As the first book in the series, Daughter of the Blood, begins with a prologue from Tersa – the only point in any book in the series where Bishop uses first-person instead of third- – it is achingly poignant and appropriate that this, which is most likely the last Black Jewels book, starts with a prologue about Tersa as well. Both Daughter of the Blood and Queen’s Weapons begin with Tersa seeing Witch, but now we’ve come full circle from where we began, now, in Weapons, Witch is there to answer.
There’s just something…so beautiful, about that. The contrast between Tersa being the one to foretell Witch’s coming, thousands of years ago – and now, where Tersa speaks to Witch directly, witch to Witch, as maybe no one else can.
And that’s just the prologue.
I have so many thoughts about this book – thoughts that are difficult to write about without giving away too much of the story. But ultimately, this really is a book about coming full circle from where the Black Jewels series began. We started with Dorothea and Hekatah, and saw them brought down – and now the story cycles ’round again to find another twisted witch, rising but still hidden, spreading an old, familiar poison.
In choosing this particular plotline – in choosing to tell this story specifically – Bishop also manages to justify some aspects of her worldbuilding that always struck me as…not the best. The ridiculously long lives of her long-lived races are finally justified, as we see how important it is that there are those still living who have seen this kind of evil before – who are watchful for it. History repeats itself all too easily when you live maybe 100 years; it only takes a century or two for old travesties to be forgotten, or softened, or even idealised. And that’s where the long-lived races of the Blood step in, if they’re taking their responsibilities seriously, because it takes more than a few centuries for them to forget. So in this way, we see how the two kinds of peoples – long-lived and short- – balance each other; innovation and change comes faster from people who don’t live as long, while the long memories of those who live millennia keep the horrors of history from repeating themselves.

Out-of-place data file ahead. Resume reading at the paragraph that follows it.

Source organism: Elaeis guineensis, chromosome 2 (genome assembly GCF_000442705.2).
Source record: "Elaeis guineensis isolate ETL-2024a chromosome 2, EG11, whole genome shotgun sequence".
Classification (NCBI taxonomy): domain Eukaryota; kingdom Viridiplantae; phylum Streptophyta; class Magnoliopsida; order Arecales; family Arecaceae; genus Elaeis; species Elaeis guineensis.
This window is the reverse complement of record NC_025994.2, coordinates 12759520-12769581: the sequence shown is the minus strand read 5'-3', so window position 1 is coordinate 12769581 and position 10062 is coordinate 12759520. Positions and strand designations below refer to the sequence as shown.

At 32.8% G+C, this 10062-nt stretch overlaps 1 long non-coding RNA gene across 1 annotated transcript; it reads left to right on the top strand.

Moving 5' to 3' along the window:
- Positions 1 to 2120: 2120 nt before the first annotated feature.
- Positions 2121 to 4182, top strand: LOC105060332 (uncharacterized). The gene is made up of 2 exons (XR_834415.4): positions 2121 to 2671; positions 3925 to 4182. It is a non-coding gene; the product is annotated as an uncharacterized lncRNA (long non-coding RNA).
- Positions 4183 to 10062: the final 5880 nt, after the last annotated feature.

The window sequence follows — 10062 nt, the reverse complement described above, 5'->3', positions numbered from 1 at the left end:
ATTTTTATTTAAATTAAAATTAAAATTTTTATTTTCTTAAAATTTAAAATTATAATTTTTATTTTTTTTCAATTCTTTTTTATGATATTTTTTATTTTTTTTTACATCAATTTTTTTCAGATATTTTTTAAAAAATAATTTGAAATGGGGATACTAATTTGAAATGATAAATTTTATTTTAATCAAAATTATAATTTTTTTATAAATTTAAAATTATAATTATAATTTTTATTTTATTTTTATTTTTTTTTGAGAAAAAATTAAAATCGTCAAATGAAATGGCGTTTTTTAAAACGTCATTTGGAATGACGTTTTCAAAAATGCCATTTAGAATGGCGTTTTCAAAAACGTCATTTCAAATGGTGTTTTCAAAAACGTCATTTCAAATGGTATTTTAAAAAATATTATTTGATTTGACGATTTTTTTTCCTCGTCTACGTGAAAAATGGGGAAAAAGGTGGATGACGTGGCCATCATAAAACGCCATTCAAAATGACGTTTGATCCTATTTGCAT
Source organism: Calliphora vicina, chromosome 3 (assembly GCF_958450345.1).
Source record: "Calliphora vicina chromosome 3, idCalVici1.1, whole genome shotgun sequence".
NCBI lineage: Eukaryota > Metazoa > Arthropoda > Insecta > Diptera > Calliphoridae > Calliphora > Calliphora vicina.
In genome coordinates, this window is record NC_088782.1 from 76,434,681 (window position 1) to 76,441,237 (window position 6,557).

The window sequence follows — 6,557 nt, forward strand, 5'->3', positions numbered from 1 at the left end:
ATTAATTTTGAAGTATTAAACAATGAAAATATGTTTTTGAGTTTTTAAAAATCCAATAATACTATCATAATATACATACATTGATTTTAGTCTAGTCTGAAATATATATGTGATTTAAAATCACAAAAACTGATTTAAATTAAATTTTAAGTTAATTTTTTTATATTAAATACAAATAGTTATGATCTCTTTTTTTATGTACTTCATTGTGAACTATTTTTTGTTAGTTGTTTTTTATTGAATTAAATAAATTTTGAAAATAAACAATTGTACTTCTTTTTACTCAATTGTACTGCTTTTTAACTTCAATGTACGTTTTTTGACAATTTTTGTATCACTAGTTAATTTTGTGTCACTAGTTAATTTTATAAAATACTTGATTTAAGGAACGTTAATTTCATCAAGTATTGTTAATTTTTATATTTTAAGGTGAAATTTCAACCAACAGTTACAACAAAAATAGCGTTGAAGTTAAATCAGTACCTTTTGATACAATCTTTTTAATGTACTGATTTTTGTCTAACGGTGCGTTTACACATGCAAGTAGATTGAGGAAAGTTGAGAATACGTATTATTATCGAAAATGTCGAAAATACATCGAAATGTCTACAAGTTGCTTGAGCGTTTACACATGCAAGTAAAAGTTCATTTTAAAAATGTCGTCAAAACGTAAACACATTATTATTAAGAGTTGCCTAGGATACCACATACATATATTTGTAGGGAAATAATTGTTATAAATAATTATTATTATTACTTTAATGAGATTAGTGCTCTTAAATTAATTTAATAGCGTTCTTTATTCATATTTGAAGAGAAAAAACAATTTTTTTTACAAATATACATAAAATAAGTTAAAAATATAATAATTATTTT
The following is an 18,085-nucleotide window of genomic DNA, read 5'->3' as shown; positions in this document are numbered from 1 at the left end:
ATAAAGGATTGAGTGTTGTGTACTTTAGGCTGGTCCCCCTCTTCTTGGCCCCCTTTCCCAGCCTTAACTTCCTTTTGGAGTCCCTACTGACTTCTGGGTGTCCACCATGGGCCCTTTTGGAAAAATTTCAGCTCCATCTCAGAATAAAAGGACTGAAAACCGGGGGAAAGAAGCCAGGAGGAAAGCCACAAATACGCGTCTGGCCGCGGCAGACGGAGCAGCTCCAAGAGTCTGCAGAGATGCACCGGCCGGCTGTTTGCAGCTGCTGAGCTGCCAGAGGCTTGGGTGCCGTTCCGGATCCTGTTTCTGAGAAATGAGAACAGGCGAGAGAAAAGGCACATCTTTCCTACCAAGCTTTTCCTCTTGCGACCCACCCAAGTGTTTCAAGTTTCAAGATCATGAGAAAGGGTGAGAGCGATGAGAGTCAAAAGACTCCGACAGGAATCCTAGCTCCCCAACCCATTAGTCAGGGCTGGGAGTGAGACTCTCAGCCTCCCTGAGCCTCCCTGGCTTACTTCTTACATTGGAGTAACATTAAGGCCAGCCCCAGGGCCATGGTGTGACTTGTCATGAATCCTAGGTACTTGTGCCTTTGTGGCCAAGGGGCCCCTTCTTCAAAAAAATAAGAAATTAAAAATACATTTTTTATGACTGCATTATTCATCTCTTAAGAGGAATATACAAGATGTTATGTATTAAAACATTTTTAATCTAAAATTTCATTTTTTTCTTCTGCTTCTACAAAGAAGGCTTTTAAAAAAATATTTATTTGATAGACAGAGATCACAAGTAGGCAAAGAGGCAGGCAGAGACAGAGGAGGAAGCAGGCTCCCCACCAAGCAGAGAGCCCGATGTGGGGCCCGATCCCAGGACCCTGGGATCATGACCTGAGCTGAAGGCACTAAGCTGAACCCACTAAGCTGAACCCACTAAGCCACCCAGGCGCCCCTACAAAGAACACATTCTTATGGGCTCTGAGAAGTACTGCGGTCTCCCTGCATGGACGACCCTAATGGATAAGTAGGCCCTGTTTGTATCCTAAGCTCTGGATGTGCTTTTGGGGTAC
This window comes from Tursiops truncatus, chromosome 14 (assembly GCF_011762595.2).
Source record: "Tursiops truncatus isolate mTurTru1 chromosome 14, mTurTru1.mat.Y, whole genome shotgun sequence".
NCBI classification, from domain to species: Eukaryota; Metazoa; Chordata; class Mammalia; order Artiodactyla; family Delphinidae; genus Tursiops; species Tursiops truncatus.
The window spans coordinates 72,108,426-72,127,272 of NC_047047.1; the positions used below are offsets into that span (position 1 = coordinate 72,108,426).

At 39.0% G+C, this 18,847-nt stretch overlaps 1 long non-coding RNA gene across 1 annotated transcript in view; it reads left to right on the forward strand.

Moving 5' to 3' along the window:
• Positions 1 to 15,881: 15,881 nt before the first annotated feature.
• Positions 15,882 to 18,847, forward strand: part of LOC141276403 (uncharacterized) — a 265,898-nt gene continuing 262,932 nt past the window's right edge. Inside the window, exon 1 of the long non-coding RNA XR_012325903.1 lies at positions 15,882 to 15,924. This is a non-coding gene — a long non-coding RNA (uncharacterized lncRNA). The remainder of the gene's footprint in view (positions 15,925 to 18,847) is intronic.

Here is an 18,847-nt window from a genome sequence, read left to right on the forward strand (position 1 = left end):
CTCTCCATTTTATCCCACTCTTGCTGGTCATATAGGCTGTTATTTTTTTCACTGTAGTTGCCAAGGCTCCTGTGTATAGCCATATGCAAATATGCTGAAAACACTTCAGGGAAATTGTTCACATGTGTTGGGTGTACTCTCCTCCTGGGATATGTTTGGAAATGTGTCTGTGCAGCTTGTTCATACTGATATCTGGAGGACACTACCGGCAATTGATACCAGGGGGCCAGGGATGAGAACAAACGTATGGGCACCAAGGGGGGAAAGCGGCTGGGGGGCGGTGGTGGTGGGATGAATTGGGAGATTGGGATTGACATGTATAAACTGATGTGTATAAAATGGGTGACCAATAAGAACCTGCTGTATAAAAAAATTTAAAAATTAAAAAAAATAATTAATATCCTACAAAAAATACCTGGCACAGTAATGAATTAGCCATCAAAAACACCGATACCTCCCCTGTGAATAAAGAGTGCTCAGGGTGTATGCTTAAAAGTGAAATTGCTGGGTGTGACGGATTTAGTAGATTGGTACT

As a long-time fan, and someone who’s spent many hours analysing and debating the tiniest details of these books, I also feel like the things which affect or come out of the characters’ personal lives all reach a pretty logical conclusion. Probably the most important plotline of Queen’s Bargain was the breakdown of Daemon and Surreal’s marriage, which: yeah, saw that coming, honestly. I was never comfortable with the two of them being paired together; it felt so forced and out of character for them both. In Queen’s Weapons, their relationship changes into something far healthier, and which feels much more natural for them both. Equally, a major aspect of Queen’s Weapons is Jaenelle Saetian, Daemon and Surreal’s daughter, and the ways in which she moves from bratty child to genuinely toxic adolescent. At first I took this to just be the direction Bishop chose to take the story – but sitting down and thinking about it, it feels like a foregone conclusion to me that Daemon and Surreal wouldn’t be the best parents. What does either one of them know about children? And after the nightmares the two of them lived through, it’s extremely believable to me that they might go too far in the opposite direction and leave Jaenelle Saetian too sheltered to appreciate what she has. It’s not that they’re bad parents as such, so much as, in trying to give their daughter the perfect childhood – in protecting her from the truth of their own pasts – they accidentally give her a blind-spot when it comes to awful people.
And a pretty huge sense of entitlement.